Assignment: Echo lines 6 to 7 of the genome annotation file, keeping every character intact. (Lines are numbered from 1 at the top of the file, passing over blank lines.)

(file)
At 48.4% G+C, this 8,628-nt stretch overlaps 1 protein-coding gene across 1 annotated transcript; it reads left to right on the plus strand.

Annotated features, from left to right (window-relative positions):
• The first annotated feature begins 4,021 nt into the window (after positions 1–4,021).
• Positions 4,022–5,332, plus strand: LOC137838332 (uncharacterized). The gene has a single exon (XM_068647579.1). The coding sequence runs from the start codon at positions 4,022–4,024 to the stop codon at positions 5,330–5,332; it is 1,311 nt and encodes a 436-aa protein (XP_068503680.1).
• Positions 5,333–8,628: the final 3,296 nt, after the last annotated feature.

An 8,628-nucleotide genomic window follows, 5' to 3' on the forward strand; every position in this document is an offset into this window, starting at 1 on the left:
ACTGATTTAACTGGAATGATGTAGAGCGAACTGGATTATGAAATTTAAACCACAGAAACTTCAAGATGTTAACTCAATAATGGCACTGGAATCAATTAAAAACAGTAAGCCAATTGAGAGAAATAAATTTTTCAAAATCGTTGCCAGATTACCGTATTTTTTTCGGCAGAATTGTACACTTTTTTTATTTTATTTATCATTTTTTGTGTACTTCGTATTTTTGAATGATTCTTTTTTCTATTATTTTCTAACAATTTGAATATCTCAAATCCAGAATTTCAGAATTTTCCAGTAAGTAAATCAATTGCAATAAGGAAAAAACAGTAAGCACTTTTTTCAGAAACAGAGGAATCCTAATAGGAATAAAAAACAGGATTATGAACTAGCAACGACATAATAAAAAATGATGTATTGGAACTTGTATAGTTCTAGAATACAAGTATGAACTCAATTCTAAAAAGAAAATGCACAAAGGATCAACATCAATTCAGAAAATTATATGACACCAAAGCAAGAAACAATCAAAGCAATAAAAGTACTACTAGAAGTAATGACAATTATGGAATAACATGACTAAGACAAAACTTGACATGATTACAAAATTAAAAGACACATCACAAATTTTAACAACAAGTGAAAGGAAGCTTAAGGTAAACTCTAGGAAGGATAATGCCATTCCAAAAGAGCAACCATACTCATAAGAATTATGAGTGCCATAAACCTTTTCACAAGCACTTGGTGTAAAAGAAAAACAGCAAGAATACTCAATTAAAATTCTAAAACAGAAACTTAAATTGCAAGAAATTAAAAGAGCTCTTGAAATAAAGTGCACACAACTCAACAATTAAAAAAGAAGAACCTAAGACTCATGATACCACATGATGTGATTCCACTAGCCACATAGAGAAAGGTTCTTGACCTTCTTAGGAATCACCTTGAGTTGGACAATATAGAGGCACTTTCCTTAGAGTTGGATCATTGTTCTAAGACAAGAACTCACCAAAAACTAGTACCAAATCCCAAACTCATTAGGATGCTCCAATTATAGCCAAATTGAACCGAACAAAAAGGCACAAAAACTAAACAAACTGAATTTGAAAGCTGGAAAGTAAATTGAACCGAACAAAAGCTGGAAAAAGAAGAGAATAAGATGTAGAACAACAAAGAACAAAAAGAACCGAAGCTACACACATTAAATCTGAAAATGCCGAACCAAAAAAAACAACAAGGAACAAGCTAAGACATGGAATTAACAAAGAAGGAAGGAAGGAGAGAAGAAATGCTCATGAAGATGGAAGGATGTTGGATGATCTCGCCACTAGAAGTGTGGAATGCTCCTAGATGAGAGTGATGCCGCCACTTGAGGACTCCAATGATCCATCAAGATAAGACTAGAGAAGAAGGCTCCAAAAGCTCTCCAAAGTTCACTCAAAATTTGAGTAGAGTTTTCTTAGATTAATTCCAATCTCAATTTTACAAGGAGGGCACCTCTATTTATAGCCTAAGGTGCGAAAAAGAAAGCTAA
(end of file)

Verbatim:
An 8,628-nucleotide genomic window follows, 5' to 3' on the forward strand; every position in this document is an offset into this window, starting at 1 on the left:
ACTGATTTAACTGGAATGATGTAGAGCGAACTGGATTATGAAATTTAAACCACAGAAACTTCAAGATGTTAACTCAATAATGGCACTGGAATCAATTAAAAACAGTAAGCCAATTGAGAGAAATAAATTTTTCAAAATCGTTGCCAGATTACCGTATTTTTTTCGGCAGAATTGTACACTTTTTTTATTTTATTTATCATTTTTTGTGTACTTCGTATTTTTGAATGATTCTTTTTTCTATTATTTTCTAACAATTTGAATATCTCAAATCCAGAATTTCAGAATTTTCCAGTAAGTAAATCAATTGCAATAAGGAAAAAACAGTAAGCACTTTTTTCAGAAACAGAGGAATCCTAATAGGAATAAAAAACAGGATTATGAACTAGCAACGACATAATAAAAAATGATGTATTGGAACTTGTATAGTTCTAGAATACAAGTATGAACTCAATTCTAAAAAGAAAATGCACAAAGGATCAACATCAATTCAGAAAATTATATGACACCAAAGCAAGAAACAATCAAAGCAATAAAAGTACTACTAGAAGTAATGACAATTATGGAATAACATGACTAAGACAAAACTTGACATGATTACAAAATTAAAAGACACATCACAAATTTTAACAACAAGTGAAAGGAAGCTTAAGGTAAACTCTAGGAAGGATAATGCCATTCCAAAAGAGCAACCATACTCATAAGAATTATGAGTGCCATAAACCTTTTCACAAGCACTTGGTGTAAAAGAAAAACAGCAAGAATACTCAATTAAAATTCTAAAACAGAAACTTAAATTGCAAGAAATTAAAAGAGCTCTTGAAATAAAGTGCACACAACTCAACAATTAAAAAAGAAGAACCTAAGACTCATGATACCACATGATGTGATTCCACTAGCCACATAGAGAAAGGTTCTTGACCTTCTTAGGAATCACCTTGAGTTGGACAATATAGAGGCACTTTCCTTAGAGTTGGATCATTGTTCTAAGACAAGAACTCACCAAAAACTAGTACCAAATCCCAAACTCATTAGGATGCTCCAATTATAGCCAAATTGAACCGAACAAAAAGGCACAAAAACTAAACAAACTGAATTTGAAAGCTGGAAAGTAAATTGAACCGAACAAAAGCTGGAAAAAGAAGAGAATAAGATGTAGAACAACAAAGAACAAAAAGAACCGAAGCTACACACATTAAATCTGAAAATGCCGAACCAAAAAAAACAACAAGGAACAAGCTAAGACATGGAATTAACAAAGAAGGAAGGAAGGAGAGAAGAAATGCTCATGAAGATGGAAGGATGTTGGATGATCTCGCCACTAGAAGTGTGGAATGCTCCTAGATGAGAGTGATGCCGCCACTTGAGGACTCCAATGATCCATCAAGATAAGACTAGAGAAGAAGGCTCCAAAAGCTCTCCAAAGTTCACTCAAAATTTGAGTAGAGTTTTCTTAGATTAATTCCAATCTCAATTTTACAAGGAGGGCACCTCTATTTATAGCCTAAGGTGCGAAAAAGAAAGCTAA